Consumer Behaviour in the purchase of High and Low involvement

3414 Words Aug 3rd, 2006 14 Pages

Consumer behaviour is defined as the behaviour that consumers display in seeking, purchasing, using, evaluating and disposing of products and services that they expect will satisfy their personal needs. Consumer behaviour includes how consumers think (their mental decisions) and feel, and the physical actions that result from these decisions (the purchase). [7]

Abraham Maslow's "hierarchy of needs" theory identifies the higher-order needs (ego needs and self-actualisation) and lower-order needs which are physiological, safety, and social needs [10]. Both low and high involvement purchases are basically aimed to satisfy these needs. Normally however, low involvement purchases usually act to satisfy the lower-order needs while
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Innate needs are physiological; or it is a basic need such as the need for food and water. Acquired needs are needs that we learn in response to our culture or environment such as self-esteem and power.

3. Personality

Three streams of research and theoretical development have contributed much to our understanding of personality and its usefulness in marketing. First is Sigmund Freud's psychoanalytic theory of personality which is the cornerstone of modern psychology. This theory was built on the premise that unconscious needs or drives, especially sexual and other biological drives, are at the heart of human motivation and personality. Second is the neo-Freudian personality theory which believed that social relationships are fundamental to the formation and development of personality. Third is the trait theory which is primarily quantitative or empirical: focusing on the identification and measurement of personality in terms of specific psychological characteristics [7].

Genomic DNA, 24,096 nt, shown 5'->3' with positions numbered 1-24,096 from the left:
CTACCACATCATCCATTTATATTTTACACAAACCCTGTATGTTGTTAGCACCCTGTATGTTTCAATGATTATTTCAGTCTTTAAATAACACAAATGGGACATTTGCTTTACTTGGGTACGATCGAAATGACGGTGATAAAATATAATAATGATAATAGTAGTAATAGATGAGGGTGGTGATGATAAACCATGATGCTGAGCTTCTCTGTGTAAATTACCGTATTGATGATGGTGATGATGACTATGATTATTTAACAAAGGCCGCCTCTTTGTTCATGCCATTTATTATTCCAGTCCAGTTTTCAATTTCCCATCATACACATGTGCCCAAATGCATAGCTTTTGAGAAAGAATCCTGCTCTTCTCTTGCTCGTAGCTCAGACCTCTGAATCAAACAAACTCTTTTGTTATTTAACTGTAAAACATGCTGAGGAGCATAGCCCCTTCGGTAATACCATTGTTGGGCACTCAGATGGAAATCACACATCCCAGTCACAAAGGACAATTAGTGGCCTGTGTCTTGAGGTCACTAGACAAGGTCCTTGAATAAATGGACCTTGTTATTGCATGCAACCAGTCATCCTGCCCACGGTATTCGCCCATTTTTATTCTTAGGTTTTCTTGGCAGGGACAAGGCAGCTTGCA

4. Perception

Perception is not necessarily the same as reality [5]. Perception is defined as how we select, organise, interpret and retrieve information for the environment.

5. Learning

Consumer learning is the process by which individuals acquired the purchase and consumption knowledge and the experience they apply to future related behaviour.

6. Involvement theory

Involvement theory focused on the tendency of individuals to make personal connections between their own life
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